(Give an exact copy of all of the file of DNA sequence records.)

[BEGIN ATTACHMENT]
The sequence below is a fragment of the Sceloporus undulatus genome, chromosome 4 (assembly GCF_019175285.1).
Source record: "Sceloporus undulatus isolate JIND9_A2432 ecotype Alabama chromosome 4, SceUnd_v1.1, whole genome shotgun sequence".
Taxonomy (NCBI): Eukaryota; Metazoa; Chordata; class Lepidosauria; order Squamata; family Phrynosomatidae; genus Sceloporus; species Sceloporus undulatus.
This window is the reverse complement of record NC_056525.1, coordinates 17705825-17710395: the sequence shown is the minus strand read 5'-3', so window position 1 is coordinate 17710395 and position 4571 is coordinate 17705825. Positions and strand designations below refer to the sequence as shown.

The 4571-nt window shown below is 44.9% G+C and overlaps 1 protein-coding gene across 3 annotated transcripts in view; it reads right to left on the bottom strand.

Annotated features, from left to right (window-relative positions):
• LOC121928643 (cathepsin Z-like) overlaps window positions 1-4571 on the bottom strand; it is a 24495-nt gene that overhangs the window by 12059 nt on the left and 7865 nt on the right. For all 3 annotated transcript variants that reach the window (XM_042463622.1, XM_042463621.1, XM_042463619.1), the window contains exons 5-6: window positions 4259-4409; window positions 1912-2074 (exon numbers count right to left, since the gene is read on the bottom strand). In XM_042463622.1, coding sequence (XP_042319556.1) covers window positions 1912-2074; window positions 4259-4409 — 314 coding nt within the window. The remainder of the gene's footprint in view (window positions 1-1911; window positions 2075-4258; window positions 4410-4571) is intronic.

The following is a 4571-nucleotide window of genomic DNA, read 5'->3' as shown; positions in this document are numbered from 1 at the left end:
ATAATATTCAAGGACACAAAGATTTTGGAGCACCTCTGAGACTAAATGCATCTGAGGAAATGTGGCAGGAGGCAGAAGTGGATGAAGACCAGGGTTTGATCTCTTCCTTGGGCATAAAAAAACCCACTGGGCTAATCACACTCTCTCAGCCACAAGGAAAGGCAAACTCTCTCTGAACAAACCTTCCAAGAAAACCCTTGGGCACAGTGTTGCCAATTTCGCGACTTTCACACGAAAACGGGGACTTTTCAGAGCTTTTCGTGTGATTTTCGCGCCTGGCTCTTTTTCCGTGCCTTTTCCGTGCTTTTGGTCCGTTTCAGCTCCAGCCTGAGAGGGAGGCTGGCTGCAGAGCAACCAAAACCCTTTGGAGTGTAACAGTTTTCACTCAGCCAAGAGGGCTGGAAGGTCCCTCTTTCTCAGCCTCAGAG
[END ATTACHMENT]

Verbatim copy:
The sequence below is a fragment of the Sceloporus undulatus genome, chromosome 4 (assembly GCF_019175285.1).
Source record: "Sceloporus undulatus isolate JIND9_A2432 ecotype Alabama chromosome 4, SceUnd_v1.1, whole genome shotgun sequence".
Taxonomy (NCBI): Eukaryota; Metazoa; Chordata; class Lepidosauria; order Squamata; family Phrynosomatidae; genus Sceloporus; species Sceloporus undulatus.
This window is the reverse complement of record NC_056525.1, coordinates 17705825-17710395: the sequence shown is the minus strand read 5'-3', so window position 1 is coordinate 17710395 and position 4571 is coordinate 17705825. Positions and strand designations below refer to the sequence as shown.

The 4571-nt window shown below is 44.9% G+C and overlaps 1 protein-coding gene across 3 annotated transcripts in view; it reads right to left on the bottom strand.

Annotated features, from left to right (window-relative positions):
• LOC121928643 (cathepsin Z-like) overlaps window positions 1-4571 on the bottom strand; it is a 24495-nt gene that overhangs the window by 12059 nt on the left and 7865 nt on the right. For all 3 annotated transcript variants that reach the window (XM_042463622.1, XM_042463621.1, XM_042463619.1), the window contains exons 5-6: window positions 4259-4409; window positions 1912-2074 (exon numbers count right to left, since the gene is read on the bottom strand). In XM_042463622.1, coding sequence (XP_042319556.1) covers window positions 1912-2074; window positions 4259-4409 — 314 coding nt within the window. The remainder of the gene's footprint in view (window positions 1-1911; window positions 2075-4258; window positions 4410-4571) is intronic.

The following is a 4571-nucleotide window of genomic DNA, read 5'->3' as shown; positions in this document are numbered from 1 at the left end:
ATAATATTCAAGGACACAAAGATTTTGGAGCACCTCTGAGACTAAATGCATCTGAGGAAATGTGGCAGGAGGCAGAAGTGGATGAAGACCAGGGTTTGATCTCTTCCTTGGGCATAAAAAAACCCACTGGGCTAATCACACTCTCTCAGCCACAAGGAAAGGCAAACTCTCTCTGAACAAACCTTCCAAGAAAACCCTTGGGCACAGTGTTGCCAATTTCGCGACTTTCACACGAAAACGGGGACTTTTCAGAGCTTTTCGTGTGATTTTCGCGCCTGGCTCTTTTTCCGTGCCTTTTCCGTGCTTTTGGTCCGTTTCAGCTCCAGCCTGAGAGGGAGGCTGGCTGCAGAGCAACCAAAACCCTTTGGAGTGTAACAGTTTTCACTCAGCCAAGAGGGCTGGAAGGTCCCTCTTTCTCAGCCTCAGAG